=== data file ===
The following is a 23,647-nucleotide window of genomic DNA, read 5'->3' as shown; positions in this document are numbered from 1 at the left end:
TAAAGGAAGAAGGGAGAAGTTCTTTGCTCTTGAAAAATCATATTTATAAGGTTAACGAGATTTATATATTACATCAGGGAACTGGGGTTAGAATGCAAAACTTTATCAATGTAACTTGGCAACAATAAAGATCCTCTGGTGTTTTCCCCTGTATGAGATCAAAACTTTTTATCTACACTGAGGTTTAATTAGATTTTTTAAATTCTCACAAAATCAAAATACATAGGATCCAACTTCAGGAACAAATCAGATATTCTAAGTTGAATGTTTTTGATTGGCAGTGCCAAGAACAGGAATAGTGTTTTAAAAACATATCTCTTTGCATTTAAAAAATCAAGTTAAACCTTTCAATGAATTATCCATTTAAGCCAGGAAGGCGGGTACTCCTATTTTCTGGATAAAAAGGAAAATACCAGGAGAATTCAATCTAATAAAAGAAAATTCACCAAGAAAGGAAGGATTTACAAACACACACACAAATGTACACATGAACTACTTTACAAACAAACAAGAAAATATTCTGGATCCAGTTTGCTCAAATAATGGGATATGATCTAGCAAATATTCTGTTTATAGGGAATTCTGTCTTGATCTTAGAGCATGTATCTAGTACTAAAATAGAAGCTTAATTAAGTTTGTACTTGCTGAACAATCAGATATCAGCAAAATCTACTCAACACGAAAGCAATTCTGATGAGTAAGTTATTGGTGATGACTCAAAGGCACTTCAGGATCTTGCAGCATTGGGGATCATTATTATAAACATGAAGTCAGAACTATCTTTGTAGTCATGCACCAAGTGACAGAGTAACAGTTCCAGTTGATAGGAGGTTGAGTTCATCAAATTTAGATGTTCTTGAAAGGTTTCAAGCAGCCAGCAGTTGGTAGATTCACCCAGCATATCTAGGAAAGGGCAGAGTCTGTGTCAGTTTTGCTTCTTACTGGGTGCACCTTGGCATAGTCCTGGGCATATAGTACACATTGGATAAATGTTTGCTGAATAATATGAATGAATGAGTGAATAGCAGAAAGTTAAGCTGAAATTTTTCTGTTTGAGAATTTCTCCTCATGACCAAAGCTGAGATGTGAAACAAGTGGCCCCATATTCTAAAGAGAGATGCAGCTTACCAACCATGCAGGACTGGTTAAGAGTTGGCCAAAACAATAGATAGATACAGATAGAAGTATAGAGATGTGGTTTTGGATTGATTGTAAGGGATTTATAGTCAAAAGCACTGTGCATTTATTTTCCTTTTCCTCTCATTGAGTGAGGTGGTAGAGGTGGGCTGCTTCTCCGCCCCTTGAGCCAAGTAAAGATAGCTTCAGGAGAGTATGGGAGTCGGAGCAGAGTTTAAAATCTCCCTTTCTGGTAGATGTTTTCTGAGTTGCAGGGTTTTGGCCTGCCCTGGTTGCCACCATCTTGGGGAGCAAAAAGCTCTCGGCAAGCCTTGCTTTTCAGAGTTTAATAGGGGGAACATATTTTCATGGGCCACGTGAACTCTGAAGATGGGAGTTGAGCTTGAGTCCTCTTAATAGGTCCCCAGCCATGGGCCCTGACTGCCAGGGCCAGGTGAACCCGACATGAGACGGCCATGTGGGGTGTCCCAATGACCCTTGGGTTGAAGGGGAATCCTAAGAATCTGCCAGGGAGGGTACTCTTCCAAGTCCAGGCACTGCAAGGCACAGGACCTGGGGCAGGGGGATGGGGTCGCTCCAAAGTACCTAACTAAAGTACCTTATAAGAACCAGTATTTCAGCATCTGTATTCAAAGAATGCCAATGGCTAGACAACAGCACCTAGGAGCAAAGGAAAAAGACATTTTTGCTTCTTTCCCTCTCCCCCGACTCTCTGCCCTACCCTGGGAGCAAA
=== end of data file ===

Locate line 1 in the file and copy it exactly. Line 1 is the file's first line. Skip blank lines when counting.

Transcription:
The following is a 23,647-nucleotide window of genomic DNA, read 5'->3' as shown; positions in this document are numbered from 1 at the left end: